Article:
By Kayla Bernard and Branwyn Wagman
Alex’s Lemonade Stand Foundation (ALSF) has awarded the UC Santa Cruz Genomics Institute an innovation grant of $250,000 over two years to advance research on two groundbreaking approaches for identifying treatment options for children with neuroblastoma.
“Neuroblastoma is one of the most enigmatic pediatric cancers,” said postdoctoral scholar Olena Morozova, project lead for the Treehouse Childhood Cancer Project in the genomics institute. “Despite extensive studies of patients’ tumor DNA conducted by the NCI’s TARGET initiative and others, we still lack treatment targets for the majority of high-risk neuroblastoma patients.”
One approach the project is pursuing explores whether data collected from neuroblastoma patients can be harnessed to identify therapies that will use the patient’s own immune system to fight the cancer. David Haussler, scientific director at the UC Santa Cruz Genomics Institute, explained that such approaches have led to lasting remissions in cases of metastatic melanoma and other adult cancers but so far have had limited application in children.
“The low toxicity of an immunogenomic approach makes it ideal for children, if it can be made to work,” Haussler said. “We are doing an intensive study of how cancer cells reveal to the immune system that they are different from normal cells. If we can identify specific molecules that make cancer cells distinguishable, then new immunotherapy methods used in adult cancers might be used to train a child’s immune system to recognize and eliminate the cancer.”
A second approach involves analyzing tumor genomes and their mutation pathways to identify instances where a child’s cancer is genomically similar to a treatable adult cancer.
“Through this approach, we may find instances where treatments developed for adult cancers can be used in children,” Morozova said.
This method employs a pan-cancer analysis comparing an individual child’s neuroblastoma tumor genome with other pediatric and adult tumor genomes of all types. Morozova uses genome data from tens of thousands of tumors collected in the UC Santa Cruz Cancer Genomics Hub, the largest collection of cancer genomes in the world for general research use.
Discovering genomic profiles and genetic pathway changes that are similar between adult tumors and NBL samples can suggest drug-repositioning candidates for individual neuroblastoma tumors.
“For example, if a child’s neuroblastoma tumor is predicted to depend on the same genetic pathway change as certain adult breast cancers, targeted therapies against this pathway in breast cancers could potentially be repositioned for use against that child’s cancer,” Morozova explained.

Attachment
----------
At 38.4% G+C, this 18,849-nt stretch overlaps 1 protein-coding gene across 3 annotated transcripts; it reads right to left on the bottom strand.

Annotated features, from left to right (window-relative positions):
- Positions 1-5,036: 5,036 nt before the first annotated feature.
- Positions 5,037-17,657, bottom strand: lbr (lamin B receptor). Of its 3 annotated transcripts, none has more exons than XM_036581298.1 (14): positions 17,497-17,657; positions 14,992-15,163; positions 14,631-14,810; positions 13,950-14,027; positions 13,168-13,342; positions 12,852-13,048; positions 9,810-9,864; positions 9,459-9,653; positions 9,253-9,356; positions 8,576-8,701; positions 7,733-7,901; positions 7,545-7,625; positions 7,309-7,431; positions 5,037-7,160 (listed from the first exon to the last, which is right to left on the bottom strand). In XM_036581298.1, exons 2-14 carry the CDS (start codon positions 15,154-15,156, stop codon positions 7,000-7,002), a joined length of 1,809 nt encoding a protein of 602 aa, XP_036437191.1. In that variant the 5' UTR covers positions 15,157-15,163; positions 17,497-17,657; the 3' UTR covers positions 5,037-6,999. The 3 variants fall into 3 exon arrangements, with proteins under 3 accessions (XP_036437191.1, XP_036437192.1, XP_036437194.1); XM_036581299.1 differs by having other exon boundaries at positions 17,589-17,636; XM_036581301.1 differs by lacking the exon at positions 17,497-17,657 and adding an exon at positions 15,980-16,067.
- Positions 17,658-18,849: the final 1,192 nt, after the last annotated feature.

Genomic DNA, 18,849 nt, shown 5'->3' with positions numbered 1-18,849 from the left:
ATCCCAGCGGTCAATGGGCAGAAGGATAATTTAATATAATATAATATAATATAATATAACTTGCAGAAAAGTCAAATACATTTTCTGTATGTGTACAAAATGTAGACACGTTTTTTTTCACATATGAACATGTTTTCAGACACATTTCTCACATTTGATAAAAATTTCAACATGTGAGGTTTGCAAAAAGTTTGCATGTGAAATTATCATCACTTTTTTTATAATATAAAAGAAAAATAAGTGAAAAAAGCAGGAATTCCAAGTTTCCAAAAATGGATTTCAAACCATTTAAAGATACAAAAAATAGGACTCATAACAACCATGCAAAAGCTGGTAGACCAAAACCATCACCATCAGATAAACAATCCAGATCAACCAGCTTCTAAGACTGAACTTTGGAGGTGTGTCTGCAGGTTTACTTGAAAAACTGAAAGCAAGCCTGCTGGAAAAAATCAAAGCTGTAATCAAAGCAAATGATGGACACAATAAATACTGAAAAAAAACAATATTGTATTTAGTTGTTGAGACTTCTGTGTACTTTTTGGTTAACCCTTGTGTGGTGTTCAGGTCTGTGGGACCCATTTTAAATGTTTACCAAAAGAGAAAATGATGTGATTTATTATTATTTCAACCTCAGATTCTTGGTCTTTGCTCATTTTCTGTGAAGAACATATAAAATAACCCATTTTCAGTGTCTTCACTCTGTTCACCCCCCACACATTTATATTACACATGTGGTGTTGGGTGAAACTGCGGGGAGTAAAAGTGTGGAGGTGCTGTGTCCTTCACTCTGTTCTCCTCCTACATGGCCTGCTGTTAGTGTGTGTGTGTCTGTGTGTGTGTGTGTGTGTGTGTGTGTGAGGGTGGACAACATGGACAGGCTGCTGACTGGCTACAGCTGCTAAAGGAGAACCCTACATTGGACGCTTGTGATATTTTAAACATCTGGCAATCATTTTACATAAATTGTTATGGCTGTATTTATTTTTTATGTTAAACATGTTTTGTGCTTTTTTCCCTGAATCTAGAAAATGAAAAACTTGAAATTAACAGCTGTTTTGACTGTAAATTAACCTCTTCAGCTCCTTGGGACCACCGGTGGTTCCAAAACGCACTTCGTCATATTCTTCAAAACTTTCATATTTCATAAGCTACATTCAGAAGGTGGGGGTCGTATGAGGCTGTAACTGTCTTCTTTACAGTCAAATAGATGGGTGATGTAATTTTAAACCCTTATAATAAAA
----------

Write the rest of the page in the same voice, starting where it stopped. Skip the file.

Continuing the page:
This project has the benefit of a close connection with a leading pediatric oncologist, John Maris at Children’s Hospital of Philadelphia. “Dr. Maris is an expert in early-phase clinical trials for high-risk neuroblastoma patients. He is partnering with us to test the applicability of personalized immunotherapy approaches in this disease,” Morozova said.
Maris and his colleagues have assembled the world’s largest collection of neuroblastoma cases, and this project will be able to use that data to test UC Santa Cruz’s bioinformatic predictions.
ALSF Innovation Grants are designed as seed funding for researchers with cutting-edge approaches to pediatric cancer research. ALSF carefully selects innovative projects having the most substantive and critical contributions to the field of childhood cancer research and that are likely to play a part in bringing the latest, most promising life-saving treatments to seriously ill children.
Alex’s Lemonade Stand Foundation emerged from the front-yard lemonade stand of cancer patient Alexandra “Alex” Scott (1996-2004). In 2000, 4-year-old Alex announced that she wanted to hold a lemonade stand to raise money to help find a cure for all children with cancer. Since Alex held that first stand, the foundation bearing her name has evolved into a national fundraising movement, complete with thousands of supporters across the country carrying on her legacy of hope. To date, ALSF, a registered 501(c)3 charity, has raised more than $100 million toward fulfilling Alex’s dream of finding a cure, funding over 500 pediatric cancer research projects nationally.
UC Santa Cruz Inspiration
Much like ALSF, the Treehouse Childhood Cancer Project was inspired by another little girl’s battle with cancer. In 2012, the daughter of a staff member at the UC Santa Cruz Genomics Institute, Aurora, was diagnosed with neuroblastoma. Morozova, Haussler, and the team at the Genomics Institute decided to create the Treehouse Project to apply their expertise in genomics and bioinformatics in the quest to find new treatments for childhood cancers. To honor the successful treatment of Aurora’s cancer, the UC Santa Cruz Genomics Institute hosted an Alex’s Lemonade Stand event that raised over $12,000 for ALSF, becoming one of its top fundraisers in 2014.
“We are thrilled to receive this grant from ALSF as one of the first sources of support for our newly established pediatric cancer efforts,” Morozova said. “This grant will allow us to investigate novel forms of therapy for high-risk neuroblastoma. We hope to expand our efforts to other childhood cancers very soon.”